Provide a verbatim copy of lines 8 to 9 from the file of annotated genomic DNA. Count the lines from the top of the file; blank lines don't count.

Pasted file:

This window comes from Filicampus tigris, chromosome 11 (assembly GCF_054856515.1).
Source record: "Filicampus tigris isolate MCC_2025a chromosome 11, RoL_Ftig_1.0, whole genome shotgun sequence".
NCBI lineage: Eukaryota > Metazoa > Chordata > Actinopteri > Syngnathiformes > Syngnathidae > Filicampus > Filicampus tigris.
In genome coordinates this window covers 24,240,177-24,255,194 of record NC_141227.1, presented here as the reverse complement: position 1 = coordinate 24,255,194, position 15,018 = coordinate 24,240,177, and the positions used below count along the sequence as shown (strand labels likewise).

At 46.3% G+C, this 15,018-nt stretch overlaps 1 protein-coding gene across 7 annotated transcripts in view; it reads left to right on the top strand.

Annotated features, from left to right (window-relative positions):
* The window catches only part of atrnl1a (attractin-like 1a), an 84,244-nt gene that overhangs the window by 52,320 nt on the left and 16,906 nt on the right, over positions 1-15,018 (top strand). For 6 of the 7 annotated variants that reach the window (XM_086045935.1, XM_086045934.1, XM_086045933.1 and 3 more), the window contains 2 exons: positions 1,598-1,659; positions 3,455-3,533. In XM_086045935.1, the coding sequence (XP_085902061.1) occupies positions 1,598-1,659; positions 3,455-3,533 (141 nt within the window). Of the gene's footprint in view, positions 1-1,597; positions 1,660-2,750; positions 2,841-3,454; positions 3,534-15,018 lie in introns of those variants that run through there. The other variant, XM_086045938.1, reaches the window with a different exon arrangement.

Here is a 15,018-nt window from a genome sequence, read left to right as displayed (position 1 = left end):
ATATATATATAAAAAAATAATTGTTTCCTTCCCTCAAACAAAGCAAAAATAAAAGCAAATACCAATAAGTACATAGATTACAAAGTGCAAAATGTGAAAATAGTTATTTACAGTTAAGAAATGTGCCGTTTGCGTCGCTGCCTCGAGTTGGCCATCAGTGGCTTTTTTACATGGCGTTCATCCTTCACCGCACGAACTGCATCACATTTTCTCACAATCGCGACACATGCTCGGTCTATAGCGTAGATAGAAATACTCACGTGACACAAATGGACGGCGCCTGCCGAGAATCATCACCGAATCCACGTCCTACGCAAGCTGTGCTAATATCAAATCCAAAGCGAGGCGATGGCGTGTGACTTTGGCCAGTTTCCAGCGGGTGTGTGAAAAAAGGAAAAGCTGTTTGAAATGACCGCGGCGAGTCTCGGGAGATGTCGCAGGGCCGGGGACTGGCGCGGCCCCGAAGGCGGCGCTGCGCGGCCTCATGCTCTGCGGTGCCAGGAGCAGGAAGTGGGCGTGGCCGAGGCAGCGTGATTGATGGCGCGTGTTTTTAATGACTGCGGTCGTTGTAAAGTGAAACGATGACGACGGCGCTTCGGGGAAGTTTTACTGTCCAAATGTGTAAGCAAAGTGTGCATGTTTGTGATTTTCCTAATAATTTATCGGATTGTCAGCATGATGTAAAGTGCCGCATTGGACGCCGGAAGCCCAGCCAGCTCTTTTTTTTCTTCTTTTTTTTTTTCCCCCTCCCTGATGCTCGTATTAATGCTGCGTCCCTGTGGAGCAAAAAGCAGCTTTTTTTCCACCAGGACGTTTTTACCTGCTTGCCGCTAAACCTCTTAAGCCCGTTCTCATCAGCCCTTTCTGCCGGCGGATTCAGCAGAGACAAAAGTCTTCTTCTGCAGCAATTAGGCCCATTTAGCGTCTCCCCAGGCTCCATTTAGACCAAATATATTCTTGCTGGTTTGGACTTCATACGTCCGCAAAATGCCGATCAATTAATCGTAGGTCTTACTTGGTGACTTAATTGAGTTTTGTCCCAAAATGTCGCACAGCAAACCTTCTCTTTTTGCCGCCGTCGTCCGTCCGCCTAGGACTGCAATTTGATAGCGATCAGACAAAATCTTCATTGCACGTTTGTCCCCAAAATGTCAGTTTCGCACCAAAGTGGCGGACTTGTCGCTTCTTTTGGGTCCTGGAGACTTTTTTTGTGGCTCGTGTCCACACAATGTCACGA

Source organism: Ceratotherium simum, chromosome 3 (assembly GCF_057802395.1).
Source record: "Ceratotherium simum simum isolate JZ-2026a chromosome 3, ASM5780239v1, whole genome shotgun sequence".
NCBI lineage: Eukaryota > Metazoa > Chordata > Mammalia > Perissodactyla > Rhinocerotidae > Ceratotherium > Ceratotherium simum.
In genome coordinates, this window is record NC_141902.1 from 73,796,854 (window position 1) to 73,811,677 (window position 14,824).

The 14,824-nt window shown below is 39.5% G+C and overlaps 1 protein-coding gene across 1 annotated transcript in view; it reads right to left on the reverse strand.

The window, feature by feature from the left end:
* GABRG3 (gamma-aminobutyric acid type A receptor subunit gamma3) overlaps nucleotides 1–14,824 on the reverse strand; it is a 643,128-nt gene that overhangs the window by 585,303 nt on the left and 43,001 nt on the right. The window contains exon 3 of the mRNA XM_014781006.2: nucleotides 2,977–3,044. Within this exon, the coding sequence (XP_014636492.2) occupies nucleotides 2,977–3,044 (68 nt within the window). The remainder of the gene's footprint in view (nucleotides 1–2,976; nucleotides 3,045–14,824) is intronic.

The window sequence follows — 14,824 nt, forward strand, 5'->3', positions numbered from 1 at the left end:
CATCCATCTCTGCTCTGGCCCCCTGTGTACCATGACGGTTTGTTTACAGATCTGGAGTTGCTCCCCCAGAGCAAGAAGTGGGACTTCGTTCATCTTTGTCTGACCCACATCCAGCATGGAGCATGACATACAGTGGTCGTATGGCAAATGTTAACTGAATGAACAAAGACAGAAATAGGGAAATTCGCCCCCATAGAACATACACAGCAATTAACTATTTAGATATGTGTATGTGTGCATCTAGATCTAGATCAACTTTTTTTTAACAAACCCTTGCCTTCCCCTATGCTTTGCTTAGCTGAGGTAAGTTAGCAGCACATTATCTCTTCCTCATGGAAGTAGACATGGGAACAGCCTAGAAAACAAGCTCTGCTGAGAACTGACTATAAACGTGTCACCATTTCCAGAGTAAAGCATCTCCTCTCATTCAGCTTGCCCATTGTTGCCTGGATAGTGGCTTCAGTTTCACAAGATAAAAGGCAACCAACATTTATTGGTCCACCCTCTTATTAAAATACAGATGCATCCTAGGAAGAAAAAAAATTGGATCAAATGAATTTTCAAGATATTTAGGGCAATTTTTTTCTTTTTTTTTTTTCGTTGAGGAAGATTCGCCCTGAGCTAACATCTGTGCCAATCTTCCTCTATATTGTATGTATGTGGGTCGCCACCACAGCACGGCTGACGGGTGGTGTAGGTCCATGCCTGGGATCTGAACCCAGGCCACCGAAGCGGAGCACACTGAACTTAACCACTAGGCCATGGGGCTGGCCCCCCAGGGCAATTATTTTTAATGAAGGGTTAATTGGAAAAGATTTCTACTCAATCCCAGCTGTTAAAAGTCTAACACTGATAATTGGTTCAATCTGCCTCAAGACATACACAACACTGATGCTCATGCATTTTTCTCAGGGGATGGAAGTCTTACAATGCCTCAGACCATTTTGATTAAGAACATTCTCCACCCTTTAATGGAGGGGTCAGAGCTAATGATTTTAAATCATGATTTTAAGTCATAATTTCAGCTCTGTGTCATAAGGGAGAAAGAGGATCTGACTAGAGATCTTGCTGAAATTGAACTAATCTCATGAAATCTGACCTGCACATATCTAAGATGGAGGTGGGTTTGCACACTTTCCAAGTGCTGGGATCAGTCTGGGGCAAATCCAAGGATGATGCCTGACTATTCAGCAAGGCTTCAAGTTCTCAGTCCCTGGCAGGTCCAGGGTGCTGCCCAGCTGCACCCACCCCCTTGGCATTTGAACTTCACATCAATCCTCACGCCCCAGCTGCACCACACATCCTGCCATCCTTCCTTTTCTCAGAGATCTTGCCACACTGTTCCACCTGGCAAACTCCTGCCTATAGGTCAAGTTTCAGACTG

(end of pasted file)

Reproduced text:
Here is a 15,018-nt window from a genome sequence, read left to right as displayed (position 1 = left end):
ATATATATATAAAAAAATAATTGTTTCCTTCCCTCAAACAAAGCAAAAATAAAAGCAAATACCAATAAGTACATAGATTACAAAGTGCAAAATGTGAAAATAGTTATTTACAGTTAAGAAATGTGCCGTTTGCGTCGCTGCCTCGAGTTGGCCATCAGTGGCTTTTTTACATGGCGTTCATCCTTCACCGCACGAACTGCATCACATTTTCTCACAATCGCGACACATGCTCGGTCTATAGCGTAGATAGAAATACTCACGTGACACAAATGGACGGCGCCTGCCGAGAATCATCACCGAATCCACGTCCTACGCAAGCTGTGCTAATATCAAATCCAAAGCGAGGCGATGGCGTGTGACTTTGGCCAGTTTCCAGCGGGTGTGTGAAAAAAGGAAAAGCTGTTTGAAATGACCGCGGCGAGTCTCGGGAGATGTCGCAGGGCCGGGGACTGGCGCGGCCCCGAAGGCGGCGCTGCGCGGCCTCATGCTCTGCGGTGCCAGGAGCAGGAAGTGGGCGTGGCCGAGGCAGCGTGATTGATGGCGCGTGTTTTTAATGACTGCGGTCGTTGTAAAGTGAAACGATGACGACGGCGCTTCGGGGAAGTTTTACTGTCCAAATGTGTAAGCAAAGTGTGCATGTTTGTGATTTTCCTAATAATTTATCGGATTGTCAGCATGATGTAAAGTGCCGCATTGGACGCCGGAAGCCCAGCCAGCTCTTTTTTTTCTTCTTTTTTTTTTTCCCCCTCCCTGATGCTCGTATTAATGCTGCGTCCCTGTGGAGCAAAAAGCAGCTTTTTTTCCACCAGGACGTTTTTACCTGCTTGCCGCTAAACCTCTTAAGCCCGTTCTCATCAGCCCTTTCTGCCGGCGGATTCAGCAGAGACAAAAGTCTTCTTCTGCAGCAATTAGGCCCATTTAGCGTCTCCCCAGGCTCCATTTAGACCAAATATATTCTTGCTGGTTTGGACTTCATACGTCCGCAAAATGCCGATCAATTAATCGTAGGTCTTACTTGGTGACTTAATTGAGTTTTGTCCCAAAATGTCGCACAGCAAACCTTCTCTTTTTGCCGCCGTCGTCCGTCCGCCTAGGACTGCAATTTGATAGCGATCAGACAAAATCTTCATTGCACGTTTGTCCCCAAAATGTCAGTTTCGCACCAAAGTGGCGGACTTGTCGCTTCTTTTGGGTCCTGGAGACTTTTTTTGTGGCTCGTGTCCACACAATGTCACGA